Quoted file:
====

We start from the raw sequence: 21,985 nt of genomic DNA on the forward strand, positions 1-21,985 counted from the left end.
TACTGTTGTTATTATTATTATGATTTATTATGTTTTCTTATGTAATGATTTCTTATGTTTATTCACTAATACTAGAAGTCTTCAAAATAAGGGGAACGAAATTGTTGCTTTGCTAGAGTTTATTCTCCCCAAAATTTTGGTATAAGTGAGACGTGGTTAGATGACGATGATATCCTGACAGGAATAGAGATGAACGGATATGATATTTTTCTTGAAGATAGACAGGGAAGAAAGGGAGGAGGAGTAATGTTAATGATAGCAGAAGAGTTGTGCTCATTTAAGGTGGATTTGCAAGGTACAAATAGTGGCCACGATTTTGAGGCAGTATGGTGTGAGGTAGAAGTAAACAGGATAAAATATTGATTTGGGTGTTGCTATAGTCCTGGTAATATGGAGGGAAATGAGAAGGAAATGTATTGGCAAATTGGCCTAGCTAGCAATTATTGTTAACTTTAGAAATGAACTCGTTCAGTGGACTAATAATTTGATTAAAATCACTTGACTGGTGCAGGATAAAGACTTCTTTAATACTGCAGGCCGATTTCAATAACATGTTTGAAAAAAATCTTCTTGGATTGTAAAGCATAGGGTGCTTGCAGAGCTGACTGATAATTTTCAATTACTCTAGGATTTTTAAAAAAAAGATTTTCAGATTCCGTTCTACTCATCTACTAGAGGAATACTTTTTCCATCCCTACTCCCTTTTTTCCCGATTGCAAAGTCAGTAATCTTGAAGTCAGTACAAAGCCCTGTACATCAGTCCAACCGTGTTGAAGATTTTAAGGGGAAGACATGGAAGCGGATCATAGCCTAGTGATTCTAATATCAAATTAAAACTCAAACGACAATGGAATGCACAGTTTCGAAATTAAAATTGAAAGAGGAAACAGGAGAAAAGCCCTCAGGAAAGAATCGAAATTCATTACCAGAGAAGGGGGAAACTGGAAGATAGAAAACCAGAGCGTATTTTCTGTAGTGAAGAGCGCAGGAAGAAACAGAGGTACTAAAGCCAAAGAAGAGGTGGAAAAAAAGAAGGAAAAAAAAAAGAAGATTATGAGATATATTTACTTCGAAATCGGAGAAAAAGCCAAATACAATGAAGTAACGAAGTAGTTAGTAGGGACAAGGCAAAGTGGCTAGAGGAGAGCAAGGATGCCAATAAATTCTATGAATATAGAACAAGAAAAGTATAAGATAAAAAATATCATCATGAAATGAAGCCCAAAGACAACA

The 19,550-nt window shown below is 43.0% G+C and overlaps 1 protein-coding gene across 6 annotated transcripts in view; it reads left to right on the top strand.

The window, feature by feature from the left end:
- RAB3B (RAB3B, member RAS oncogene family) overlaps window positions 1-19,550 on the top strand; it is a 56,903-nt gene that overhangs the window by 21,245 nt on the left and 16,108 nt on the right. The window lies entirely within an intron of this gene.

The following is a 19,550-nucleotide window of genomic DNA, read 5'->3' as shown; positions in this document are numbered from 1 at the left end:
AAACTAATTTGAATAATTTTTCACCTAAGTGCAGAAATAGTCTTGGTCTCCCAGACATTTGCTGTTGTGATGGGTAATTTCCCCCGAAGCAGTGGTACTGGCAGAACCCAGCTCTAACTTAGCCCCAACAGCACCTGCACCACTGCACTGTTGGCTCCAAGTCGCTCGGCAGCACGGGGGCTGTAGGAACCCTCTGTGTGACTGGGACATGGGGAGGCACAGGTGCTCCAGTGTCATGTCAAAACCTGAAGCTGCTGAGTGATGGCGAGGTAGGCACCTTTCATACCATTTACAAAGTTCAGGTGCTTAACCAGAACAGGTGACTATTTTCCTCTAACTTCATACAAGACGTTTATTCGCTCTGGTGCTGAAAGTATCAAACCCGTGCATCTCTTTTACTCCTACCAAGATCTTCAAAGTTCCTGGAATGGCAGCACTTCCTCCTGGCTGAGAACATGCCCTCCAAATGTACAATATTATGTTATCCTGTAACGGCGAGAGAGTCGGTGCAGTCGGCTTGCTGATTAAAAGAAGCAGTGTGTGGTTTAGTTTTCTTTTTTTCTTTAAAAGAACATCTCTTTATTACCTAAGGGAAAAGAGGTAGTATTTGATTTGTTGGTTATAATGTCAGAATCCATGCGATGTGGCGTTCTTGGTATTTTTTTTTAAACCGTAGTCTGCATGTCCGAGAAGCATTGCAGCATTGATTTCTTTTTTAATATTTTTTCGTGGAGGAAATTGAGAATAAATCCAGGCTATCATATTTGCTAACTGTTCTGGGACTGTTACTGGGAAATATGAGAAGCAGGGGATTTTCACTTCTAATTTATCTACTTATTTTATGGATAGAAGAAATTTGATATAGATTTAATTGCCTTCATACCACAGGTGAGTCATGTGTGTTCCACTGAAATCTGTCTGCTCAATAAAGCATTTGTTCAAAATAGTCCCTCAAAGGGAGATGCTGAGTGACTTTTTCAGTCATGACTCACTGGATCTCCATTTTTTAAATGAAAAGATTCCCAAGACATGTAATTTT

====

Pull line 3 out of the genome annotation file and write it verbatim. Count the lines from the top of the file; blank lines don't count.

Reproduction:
The 19,550-nt window shown below is 43.0% G+C and overlaps 1 protein-coding gene across 6 annotated transcripts in view; it reads left to right on the top strand.